Mr. A, a 68 year-old man, had taken two drugs for high blood pressure (HBP) and a statin for high cholesterol for ten years. Six months before starting with Switch, he had been prescribed an expensive blood thinner for an episode of atrial fibrillation (a common heart rhythm problem) to decrease the chances of a future stroke.
His health concerns included increasing memory loss, dizziness (related to the HBP meds), and six months of frequent nose bleeds (caused by the blood thinner).
Mr. A was overweight and had wanted to lose 20 pounds for nearly 20 years. He described his diet as “better than average.” He hiked in the hills near his home twice a week.
A few routine questions showed that his atrial fibrillation was related to one episode of dehydration. After he was advised how to approach his primary physician, his blood thinner was quickly discontinued as unnecessary, saving $6,000 per year.
By session five with his Switch champion, Mr. A had charted a new lifestyle path which included:
- A major reduction of his salt, meat, and cheese intake plus more fruit, vegetables, and whole grains,
- A switch to almond milk,
- Choosing lower calorie density foods and using specific foods and spices that can lower blood pressure and cholesterol, and
- Adding short bursts of interval training to his now three times per week hikes.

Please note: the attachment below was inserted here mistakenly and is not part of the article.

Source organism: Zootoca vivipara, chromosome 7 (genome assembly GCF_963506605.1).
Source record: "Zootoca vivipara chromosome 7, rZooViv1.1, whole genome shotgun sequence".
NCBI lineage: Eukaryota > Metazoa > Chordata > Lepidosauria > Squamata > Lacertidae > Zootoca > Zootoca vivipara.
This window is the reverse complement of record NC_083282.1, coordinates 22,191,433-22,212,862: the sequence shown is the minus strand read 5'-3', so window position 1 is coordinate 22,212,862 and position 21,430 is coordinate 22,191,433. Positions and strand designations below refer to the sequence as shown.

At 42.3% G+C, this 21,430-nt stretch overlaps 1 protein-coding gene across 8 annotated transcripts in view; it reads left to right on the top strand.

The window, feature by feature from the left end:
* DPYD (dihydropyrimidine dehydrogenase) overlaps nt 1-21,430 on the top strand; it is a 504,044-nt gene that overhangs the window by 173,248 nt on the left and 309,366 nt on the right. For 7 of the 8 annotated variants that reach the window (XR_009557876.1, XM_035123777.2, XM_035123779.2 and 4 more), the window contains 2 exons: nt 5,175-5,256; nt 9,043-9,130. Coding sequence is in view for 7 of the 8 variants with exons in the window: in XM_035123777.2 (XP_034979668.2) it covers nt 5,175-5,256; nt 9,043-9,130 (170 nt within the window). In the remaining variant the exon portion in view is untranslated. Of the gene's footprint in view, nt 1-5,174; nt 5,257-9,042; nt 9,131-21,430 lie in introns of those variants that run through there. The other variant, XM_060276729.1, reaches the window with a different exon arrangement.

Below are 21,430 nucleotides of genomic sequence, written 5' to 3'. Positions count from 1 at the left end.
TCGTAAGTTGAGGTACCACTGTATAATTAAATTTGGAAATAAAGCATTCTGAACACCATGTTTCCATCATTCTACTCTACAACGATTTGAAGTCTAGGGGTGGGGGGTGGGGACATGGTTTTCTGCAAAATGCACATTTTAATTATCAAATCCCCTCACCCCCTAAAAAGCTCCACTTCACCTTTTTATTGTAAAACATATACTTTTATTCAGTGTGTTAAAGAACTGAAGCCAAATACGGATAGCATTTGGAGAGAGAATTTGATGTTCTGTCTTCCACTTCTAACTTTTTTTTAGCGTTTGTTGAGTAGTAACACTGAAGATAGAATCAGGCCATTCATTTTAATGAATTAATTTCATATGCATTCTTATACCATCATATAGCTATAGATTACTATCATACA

With the new regimen, his cholesterol remained normal without the statin.
After four months on the program, his blood pressure was consistently normal without medications, his memory improved, his dizziness stopped, and he lost his 20 extra pounds.
He was ecstatic and exclaimed – “I feel better than when I was 50!”
Shortly after Mr. A stopped his blood thinner, he sadly learned that a friend had died from a stroke caused by cerebral bleeding from a similar drug. Over 100,000 Americans die each year from side effects of prescribed medications that are taken as directed.
The Science – Treating High Blood Pressure
An estimated 103 million Americans have high blood pressure, which is a contributing cause in nearly 500,000 US deaths a year.
The treatment of hypertension with medications can reduce the number of strokes, heart attacks, and premature deaths attributed to high blood pressure by nearly 35%. However, about 65% of the risks still remain, despite “successful” treatment with medications.
Unlike the increased risk that remains with BP control with meds, successful reversal of high BP with better lifestyle choices can reduce nearly all, if not all of the attributable risk.
Mr. A’s results are predictable. Twenty-five years ago, a well-designed study showed successful lifestyle reversal of high blood pressure off HBP medications. Numerous other studies have confirmed the results.